Microphone facts for kids
Microphones are used in many applications such as telephones, tape recorders, hearing aids, motion picture production, live and recorded audio engineering, in radio and television broadcasting and in computers for recording voice.
In order to speak to larger groups of people, a need arose to increase the volume of the human voice. The earliest devices used to achieve this were acoustic megaphones. Some of the first examples, from fifth century BC Greece, were theater masks with horn-shaped mouth openings that acoustically amplified the voice of actors in amphitheatres. In 1665, the English physicist Robert Hooke was the first to experiment with a medium other than air with the invention of the "lovers' telephone" made of stretched wire with a cup attached at each end.
German inventor Johann Philipp Reis designed an early sound transmitter that used a metallic strip attached to a vibrating membrane that would produce intermittent current. Better results were achieved with the "liquid transmitter" design in Scottish-American Alexander Graham Bell's telephone of 1876 – the diaphragm was attached to a conductive rod in an acid solution. These systems, however, gave a very poor sound quality.
The first microphone that enabled proper voice telephony was the (loose-contact) carbon microphone. This was independently developed by David Edward Hughes in England and Emile Berliner and Thomas Edison in the US. Although Edison was awarded the first patent (after a long legal dispute) in mid-1877, Hughes had demonstrated his working device in front of many witnesses some years earlier, and most historians credit him with its invention. The carbon microphone is the direct prototype of today's microphones and was critical in the development of telephony, broadcasting and the recording industries. Thomas Edison refined the carbon microphone into his carbon-button transmitter of 1886. This microphone was employed at the first ever radio broadcast, a performance at the New York Metropolitan Opera House in 1910.
In 1916, E.C. Wente of Western Electric developed the next breakthrough with the first condenser microphone. In 1923, the first practical moving coil microphone was built. The Marconi-Sykes magnetophone, developed by Captain H. J. Round, became the standard for BBC studios in London. This was improved in 1930 by Alan Blumlein and Herbert Holman who released the HB1A and was the best standard of the day.
Also in 1923, the ribbon microphone was introduced, another electromagnetic type, believed to have been developed by Harry F. Olson, who essentially reverse-engineered a ribbon speaker. Over the years these microphones were developed by several companies, most notably RCA that made large advancements in pattern control, to give the microphone directionality. With television and film technology booming there was demand for high fidelity microphones and greater directionality. Electro-Voice responded with their Academy Award-winning shotgun microphone in 1963.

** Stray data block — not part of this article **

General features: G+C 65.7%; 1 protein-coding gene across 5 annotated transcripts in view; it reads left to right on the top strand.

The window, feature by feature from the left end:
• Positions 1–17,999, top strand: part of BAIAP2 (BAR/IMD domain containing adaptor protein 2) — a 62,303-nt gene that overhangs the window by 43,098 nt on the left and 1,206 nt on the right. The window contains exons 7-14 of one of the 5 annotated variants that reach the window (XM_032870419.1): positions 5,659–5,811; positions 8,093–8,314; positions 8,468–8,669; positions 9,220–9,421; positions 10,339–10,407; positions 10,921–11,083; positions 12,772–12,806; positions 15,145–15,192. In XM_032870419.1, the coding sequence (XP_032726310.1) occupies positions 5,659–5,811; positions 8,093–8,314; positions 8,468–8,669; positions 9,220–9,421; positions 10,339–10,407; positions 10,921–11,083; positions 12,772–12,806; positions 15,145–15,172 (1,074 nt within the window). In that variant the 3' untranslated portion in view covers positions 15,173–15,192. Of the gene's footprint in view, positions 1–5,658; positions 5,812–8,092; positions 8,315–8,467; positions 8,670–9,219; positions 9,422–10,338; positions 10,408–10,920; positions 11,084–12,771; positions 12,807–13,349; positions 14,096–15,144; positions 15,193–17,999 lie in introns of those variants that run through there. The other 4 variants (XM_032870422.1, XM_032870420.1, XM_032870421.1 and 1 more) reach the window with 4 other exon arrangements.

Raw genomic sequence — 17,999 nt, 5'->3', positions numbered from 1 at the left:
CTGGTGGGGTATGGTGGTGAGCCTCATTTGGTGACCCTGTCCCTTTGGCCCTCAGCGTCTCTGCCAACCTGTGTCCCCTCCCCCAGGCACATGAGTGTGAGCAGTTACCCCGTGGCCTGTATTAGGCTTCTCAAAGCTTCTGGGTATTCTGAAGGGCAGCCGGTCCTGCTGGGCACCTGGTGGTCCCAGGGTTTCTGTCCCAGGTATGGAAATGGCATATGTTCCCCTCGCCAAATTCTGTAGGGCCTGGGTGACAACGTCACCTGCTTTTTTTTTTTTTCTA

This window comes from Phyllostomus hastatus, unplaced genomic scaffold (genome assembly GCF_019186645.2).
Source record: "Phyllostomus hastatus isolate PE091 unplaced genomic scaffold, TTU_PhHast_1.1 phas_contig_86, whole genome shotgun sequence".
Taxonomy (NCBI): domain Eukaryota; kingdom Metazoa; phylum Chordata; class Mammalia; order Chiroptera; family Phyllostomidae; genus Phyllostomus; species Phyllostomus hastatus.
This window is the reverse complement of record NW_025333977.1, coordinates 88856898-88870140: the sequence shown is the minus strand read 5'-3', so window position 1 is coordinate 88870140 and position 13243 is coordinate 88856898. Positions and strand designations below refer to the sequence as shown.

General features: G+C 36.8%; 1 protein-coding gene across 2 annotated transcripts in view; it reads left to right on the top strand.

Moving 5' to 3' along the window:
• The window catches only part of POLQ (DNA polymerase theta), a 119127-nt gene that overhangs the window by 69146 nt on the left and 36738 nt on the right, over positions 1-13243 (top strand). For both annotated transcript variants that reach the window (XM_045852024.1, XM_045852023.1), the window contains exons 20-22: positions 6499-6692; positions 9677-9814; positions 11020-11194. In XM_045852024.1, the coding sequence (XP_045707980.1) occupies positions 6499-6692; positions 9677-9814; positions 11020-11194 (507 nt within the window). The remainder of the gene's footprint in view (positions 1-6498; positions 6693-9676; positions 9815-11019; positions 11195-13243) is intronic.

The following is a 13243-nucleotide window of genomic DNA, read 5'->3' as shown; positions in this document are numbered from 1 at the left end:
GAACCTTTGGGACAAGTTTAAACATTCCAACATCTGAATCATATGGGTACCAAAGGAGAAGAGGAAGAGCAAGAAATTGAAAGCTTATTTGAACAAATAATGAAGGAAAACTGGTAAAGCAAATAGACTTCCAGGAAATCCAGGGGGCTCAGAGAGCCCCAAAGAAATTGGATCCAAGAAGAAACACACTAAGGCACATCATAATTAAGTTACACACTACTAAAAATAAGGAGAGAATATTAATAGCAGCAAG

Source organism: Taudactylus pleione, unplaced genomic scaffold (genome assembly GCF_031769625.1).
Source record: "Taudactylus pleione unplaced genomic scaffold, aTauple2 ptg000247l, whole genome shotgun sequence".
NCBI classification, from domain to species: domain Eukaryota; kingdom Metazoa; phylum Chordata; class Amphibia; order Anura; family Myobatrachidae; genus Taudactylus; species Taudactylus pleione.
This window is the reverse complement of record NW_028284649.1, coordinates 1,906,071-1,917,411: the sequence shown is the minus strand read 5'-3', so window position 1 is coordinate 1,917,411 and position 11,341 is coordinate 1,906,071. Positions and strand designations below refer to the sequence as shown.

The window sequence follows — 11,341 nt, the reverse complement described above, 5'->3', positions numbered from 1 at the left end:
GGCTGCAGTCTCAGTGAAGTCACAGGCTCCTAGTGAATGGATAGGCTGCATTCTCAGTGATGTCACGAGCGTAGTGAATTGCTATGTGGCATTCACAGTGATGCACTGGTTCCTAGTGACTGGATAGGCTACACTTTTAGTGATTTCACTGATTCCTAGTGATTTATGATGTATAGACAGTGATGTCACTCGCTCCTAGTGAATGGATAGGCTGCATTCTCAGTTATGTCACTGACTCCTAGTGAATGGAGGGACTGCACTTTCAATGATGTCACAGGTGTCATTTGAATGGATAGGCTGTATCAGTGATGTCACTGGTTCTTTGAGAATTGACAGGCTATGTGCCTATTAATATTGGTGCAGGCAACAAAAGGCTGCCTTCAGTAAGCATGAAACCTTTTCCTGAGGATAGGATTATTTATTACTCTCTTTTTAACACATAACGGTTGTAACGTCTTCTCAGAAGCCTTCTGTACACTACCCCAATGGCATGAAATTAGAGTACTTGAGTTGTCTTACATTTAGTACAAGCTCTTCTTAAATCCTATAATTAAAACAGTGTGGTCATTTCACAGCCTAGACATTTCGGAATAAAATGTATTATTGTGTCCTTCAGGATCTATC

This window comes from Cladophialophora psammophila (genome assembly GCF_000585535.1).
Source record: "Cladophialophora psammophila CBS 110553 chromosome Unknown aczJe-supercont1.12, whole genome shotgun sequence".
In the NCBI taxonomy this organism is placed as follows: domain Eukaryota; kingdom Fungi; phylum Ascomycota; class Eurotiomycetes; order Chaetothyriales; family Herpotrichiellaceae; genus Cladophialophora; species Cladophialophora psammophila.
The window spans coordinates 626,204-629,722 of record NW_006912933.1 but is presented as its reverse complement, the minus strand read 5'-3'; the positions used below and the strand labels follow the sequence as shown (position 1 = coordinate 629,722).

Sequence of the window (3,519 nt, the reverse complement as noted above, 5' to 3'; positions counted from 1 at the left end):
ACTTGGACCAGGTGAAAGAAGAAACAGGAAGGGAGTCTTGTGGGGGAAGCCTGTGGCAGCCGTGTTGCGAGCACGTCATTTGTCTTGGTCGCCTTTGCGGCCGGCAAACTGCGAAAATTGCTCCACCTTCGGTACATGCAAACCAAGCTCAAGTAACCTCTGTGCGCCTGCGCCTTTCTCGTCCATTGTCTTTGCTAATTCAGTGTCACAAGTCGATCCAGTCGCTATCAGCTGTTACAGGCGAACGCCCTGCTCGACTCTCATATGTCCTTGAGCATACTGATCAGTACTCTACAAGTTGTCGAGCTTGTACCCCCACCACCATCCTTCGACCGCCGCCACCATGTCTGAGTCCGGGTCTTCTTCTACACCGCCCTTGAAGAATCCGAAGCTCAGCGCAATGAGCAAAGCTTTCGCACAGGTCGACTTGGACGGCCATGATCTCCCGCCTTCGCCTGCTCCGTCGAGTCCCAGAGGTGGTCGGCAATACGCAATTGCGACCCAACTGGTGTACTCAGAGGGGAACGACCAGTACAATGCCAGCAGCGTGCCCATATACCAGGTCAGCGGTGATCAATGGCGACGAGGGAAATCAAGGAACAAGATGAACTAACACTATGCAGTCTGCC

During the second half of 20th century development advanced quickly with the Shure Brothers bringing out the SM58 and SM57. The latest research developments include the use of fibre optics, lasers and interferometers.
Kinds of Microphones
Sound passes through the air in waves, and as was said above, the microphone turns the sound wave into an electrical wave. Different kinds of microphones will turn the sound waves into electricity in different ways.
- Carbon button - This is the first kind to become commonplace, being used in most 20th century telephones. Sound waves, by compressing and decompressing a piece of carbon, change the amount of electric current flowing in the wire, thus creating electrical waves. This kind became rarer late in the century, due in part to lack of high fidelity.
- Dynamic - This uses a round plastic or rubber disk connected to a wire coil in order to turn sound into electricity. The sound wave hits the disk which vibrates as a result. This vibration moves the coil back and forth near a magnet very quickly in order to create an electrical current. The dynamic microphone is the exact opposite of a speaker which uses an electrical current to move the coil, which moves the disk. Then the disk makes sound.
- Condenser - This uses two small metal plates to create an electrical current. Basically two small metal plates are placed very near to each other and electricity is run through the plates. This creates an electric field between the two plates. When sound hits these plates, the plates vibrate. The vibration makes small changes in the electric field. These changes create the electrical signal.
- Ribbon - This is somewhat similar to a Dynamic microphone. A thin, small sheet of metal (tin or aluminum usually) hangs between two magnets. When sound hits the thin piece of metal, the metal vibrates. That vibration creates an electrical signal in the metal.
- Crystal or ceramic microphones use piezoelectricity.
- Loudspeaker — The inverse of a dynamic microphone
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Microphone Facts for Kids. Kiddle Encyclopedia.